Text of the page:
from Namche to Thyangboche
of the Khumbu
that got us there
It's too early for tourists but there are monkeys, and monkey shit, in abundance. This is, after all, Swayambhunath, the monkey temple, seated atop the big hill on the edge of Kathmandu. I'm feeling scattered and deeply psychotic from sleep deprivation and ravaged biorhythms, but the place is as I remember, calming. The rising sun just begins to illuminate the famous spire on top of the big stupa, the one with the eyes. A steady stream of faithful walk clockwise around the base, spinning the huge, heavy prayer wheels as they go. Strange music emanates from a small enclave full of chanting old men at the top of the stairs.
From the temple next to my bench, a maroon-clad monk steps out of the threshold with a gong about the size of a hubcap. He beats to a slow cadence for a minute or two, then retreats inside, where Lhakpa Rita, the sirdar, head Sherpa, and Dawa are. In a moment, Lhakpa appears. Frowning at me and my open laptop, he motions me to put it away and leads me by the sleeve into the temple. The sound of a Buddhist chant emanates from deeper inside. At the door of a small room, we kick off our shoes and enter. The air is so thick with the blue haze of incense I can hardly see the four long rows of monks two on either side, facing each other. Their chant is hypnotic, mesmerizing, neutral, steady and deeply affecting. I think my Sherpa companions are trying to save me from being too deeply immersed in the technological aspects of what we are trying to do here.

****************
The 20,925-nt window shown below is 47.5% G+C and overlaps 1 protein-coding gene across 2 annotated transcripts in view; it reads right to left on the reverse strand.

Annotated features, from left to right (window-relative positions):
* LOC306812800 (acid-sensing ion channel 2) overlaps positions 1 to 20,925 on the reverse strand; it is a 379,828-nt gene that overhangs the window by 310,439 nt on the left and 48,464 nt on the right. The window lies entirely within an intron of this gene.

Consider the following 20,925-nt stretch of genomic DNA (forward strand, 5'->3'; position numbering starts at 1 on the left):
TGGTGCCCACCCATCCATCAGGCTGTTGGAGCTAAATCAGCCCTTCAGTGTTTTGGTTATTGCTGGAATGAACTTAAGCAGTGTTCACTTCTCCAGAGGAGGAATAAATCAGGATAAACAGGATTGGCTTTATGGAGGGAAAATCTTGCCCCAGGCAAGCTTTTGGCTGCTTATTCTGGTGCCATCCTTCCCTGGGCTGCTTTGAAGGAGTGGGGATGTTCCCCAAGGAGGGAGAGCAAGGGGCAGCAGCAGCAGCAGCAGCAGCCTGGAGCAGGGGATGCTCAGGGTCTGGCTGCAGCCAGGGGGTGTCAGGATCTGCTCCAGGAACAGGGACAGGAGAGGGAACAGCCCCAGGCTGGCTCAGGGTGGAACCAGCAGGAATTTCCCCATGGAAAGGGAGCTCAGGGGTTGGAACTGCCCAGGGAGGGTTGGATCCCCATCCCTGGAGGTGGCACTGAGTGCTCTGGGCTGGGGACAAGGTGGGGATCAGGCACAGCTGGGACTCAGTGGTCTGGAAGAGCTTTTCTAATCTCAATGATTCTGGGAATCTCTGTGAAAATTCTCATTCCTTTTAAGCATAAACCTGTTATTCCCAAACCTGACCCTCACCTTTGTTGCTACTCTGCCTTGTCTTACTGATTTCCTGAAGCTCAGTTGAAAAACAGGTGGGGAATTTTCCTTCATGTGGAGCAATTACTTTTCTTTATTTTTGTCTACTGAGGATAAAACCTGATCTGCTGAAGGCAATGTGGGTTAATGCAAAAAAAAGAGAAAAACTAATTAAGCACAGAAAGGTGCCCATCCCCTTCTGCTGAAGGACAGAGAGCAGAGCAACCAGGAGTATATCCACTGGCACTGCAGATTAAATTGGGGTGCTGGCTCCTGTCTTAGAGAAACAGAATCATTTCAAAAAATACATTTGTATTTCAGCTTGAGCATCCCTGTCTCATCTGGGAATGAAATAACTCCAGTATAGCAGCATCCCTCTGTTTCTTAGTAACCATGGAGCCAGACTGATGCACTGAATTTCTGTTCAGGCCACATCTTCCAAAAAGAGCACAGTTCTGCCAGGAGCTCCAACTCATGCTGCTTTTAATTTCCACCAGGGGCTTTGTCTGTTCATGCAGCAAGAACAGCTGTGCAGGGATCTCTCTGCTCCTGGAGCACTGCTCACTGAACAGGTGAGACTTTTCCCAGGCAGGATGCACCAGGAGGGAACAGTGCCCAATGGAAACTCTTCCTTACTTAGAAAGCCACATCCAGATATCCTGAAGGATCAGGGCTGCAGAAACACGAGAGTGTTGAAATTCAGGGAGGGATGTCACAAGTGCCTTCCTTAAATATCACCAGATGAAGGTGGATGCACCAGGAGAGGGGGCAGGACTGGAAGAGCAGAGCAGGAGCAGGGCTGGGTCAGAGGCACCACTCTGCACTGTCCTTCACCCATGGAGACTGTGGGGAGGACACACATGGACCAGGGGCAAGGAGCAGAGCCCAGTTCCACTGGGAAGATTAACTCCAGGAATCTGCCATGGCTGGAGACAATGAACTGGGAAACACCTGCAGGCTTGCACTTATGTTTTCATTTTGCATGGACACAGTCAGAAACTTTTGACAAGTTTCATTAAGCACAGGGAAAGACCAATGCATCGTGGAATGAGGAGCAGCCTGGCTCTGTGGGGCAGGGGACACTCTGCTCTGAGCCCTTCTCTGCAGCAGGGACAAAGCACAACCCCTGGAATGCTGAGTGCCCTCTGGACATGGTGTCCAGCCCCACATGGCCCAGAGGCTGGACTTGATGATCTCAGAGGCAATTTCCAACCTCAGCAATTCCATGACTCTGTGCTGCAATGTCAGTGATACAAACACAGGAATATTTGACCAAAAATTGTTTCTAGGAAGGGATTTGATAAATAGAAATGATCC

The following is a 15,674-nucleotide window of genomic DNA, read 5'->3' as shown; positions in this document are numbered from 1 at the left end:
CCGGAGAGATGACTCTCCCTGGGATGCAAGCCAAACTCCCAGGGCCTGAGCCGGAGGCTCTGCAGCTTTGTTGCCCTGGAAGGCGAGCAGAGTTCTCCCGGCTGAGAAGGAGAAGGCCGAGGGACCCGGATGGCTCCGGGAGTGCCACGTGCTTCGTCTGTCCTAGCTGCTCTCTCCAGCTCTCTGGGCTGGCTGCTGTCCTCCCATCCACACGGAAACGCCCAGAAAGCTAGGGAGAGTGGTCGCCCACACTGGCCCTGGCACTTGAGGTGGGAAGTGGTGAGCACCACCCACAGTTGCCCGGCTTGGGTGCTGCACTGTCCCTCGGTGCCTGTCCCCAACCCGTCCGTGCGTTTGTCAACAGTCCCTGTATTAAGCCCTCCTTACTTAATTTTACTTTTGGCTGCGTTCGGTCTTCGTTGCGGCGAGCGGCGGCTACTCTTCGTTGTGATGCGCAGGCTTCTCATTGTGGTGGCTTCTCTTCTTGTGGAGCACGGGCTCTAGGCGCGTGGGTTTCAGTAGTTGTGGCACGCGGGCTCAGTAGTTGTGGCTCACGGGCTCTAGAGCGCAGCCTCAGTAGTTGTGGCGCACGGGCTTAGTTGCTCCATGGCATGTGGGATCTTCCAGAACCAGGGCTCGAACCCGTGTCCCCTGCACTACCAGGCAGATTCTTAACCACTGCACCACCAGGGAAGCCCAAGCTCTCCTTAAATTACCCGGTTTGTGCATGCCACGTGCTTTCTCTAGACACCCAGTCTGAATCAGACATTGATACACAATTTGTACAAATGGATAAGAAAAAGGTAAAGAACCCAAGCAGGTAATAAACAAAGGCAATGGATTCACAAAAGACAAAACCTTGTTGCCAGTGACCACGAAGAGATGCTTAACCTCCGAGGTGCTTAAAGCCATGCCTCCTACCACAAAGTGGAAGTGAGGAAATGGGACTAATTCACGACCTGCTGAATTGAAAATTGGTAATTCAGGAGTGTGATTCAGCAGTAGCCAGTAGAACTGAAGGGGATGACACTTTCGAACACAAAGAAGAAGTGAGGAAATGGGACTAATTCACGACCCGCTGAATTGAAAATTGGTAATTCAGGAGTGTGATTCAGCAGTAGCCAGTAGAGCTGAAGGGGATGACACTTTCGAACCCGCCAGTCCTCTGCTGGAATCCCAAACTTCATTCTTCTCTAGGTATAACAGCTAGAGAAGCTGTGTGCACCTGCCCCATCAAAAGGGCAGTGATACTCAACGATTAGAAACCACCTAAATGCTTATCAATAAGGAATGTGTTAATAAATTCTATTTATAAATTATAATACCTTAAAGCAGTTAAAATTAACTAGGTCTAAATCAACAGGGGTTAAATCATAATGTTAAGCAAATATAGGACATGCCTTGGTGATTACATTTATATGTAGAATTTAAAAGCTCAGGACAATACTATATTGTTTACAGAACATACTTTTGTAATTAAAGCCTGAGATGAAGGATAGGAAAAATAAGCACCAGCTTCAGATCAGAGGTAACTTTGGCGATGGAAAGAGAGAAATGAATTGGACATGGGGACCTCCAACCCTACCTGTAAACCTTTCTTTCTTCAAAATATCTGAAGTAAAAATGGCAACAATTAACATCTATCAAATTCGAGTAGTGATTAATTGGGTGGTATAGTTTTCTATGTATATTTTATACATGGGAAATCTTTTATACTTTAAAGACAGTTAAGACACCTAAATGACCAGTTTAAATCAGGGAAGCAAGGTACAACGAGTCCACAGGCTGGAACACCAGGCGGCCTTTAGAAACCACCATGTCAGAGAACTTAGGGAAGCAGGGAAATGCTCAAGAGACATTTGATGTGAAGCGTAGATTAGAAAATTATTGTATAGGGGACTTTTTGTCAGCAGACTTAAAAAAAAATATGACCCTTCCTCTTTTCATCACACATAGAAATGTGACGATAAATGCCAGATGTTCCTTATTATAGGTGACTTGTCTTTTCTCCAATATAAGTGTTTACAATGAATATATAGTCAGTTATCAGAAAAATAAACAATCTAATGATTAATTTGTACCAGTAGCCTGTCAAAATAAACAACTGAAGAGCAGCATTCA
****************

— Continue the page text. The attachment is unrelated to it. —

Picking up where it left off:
Later, we zoom down the long stairs to the bottom, where the taxi driver who brought us is still waiting. He laughs and shows us a new pair of shoes, which he bought with our previous fare. They look like bad knock-offs of little Italian loafers, like they'd maybe take a mile or two of hard use. But he's happy as we climb back inside the car. None of the door-handles work from the inside, and back at the hotel he charges us ten rupees more than he did for the trip out and drives away laughing.